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February 9, 2013

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Canceled buses dash hopes of reunions

Lin Wenbing approached a ticket booth at the Shanghai Central Long-Distance Bus Station yesterday afternoon, his ticket in his hand, and said simply: "Refund."

Behind him there was a line of people seeking refunds or rescheduled travel.

Lin was among the tens of thousands of unfortunate migrant workers whose trips home were canceled because of heavy snow in Shanghai and the neighboring provinces of Jiangsu and Zhejiang.

"It's the first time I have ever seen that," said Lin, who has been working in the city for five years.

He came to the station yesterday morning to be told that the bus to his hometown in Fujian Province had been canceled.

Waiting to hear if the service would resume, Lin remained at the station through lunchtime. But with no sign of movement, Lin was at a loss about what to do. "I can go nowhere," he said.

In the morning, more than 1,300 services from the station had been canceled, including those to Zhejiang, Jiangsu, Anhui, Fujian and Jiangxi provinces, although some were able to set out in the afternoon.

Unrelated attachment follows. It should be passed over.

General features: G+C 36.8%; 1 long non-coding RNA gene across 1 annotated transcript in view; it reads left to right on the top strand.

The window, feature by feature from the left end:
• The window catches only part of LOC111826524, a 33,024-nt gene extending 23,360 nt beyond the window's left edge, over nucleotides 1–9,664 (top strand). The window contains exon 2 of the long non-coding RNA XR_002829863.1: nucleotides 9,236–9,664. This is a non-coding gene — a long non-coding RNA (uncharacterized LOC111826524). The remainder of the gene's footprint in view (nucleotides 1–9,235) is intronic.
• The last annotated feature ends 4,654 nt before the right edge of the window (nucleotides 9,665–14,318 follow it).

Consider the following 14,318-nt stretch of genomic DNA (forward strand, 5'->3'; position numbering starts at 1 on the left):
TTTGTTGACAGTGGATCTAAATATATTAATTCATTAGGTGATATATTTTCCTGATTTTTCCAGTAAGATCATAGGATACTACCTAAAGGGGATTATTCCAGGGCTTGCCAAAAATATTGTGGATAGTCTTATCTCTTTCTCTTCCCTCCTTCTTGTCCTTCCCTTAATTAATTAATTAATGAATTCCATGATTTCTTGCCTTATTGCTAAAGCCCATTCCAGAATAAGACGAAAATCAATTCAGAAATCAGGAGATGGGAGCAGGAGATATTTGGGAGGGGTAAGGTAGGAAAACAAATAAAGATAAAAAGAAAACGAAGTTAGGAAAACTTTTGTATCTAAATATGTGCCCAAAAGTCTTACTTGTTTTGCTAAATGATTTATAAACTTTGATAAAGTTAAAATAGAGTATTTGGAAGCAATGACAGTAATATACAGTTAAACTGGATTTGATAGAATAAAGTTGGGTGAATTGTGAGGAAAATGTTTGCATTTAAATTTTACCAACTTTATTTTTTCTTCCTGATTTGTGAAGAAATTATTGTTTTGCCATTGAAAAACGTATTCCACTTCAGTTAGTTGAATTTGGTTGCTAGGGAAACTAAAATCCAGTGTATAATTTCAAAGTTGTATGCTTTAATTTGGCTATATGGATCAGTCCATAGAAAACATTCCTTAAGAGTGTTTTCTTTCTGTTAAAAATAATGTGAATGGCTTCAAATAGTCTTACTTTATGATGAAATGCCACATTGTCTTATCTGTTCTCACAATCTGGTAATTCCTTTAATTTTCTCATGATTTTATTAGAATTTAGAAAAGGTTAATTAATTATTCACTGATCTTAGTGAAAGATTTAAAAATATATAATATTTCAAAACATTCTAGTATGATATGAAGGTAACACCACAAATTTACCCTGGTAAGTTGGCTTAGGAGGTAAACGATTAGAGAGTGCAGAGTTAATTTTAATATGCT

At the Shanghai South Long-Distance Station, more than 800 services were canceled. It was due to send up to 45,000 passengers on their way home yesterday, but fewer than half started their journeys.

Voices were raised from time to time as passengers quarreled with station staff, while others kept their eyes trained on the gates for any sign that services were about to resume. One man was even in tears as he contemplated not being able to get home for his family reunion.

"We can't get home either," one station worker was heard to shout at the Shanghai Central Long-Distance Bus Station in Zhabei District, surrounded by angry passengers, his face going red.

Other staff held up signs to tell the passengers which buses could allow boarding.

A woman passenger, surnamed Deng, said she and her grandson had been waiting for more than an hour but there had been no good news.

"My son told me to take the boy to Jiangsu to have New Year's eve dinner together," said Deng, watching the boy, sitting on their piles of luggage, finish his lunch.

"Any bus service will do, just let us leave."

"I'm lucky because I was able to buy a railway ticket," said Qin Min, a barber, whose hometown is in north China's Hebei Province.

His train will leave today, in time for New Year's eve dinner.

But for Lin, the reunion dinner might not happen this year.

There are only two services a day, weather permitting, to his hometown and no direct train.

Lin gathered up his bags to leave but a ticket scalper agreed to connect him with private bus operators, mostly unlicensed, based outside the station.

However, hope faded after a few calls, with the scalper telling Lin: "No services at all."

Lin left his phone number with the scalper.

"Maybe he will call me back."


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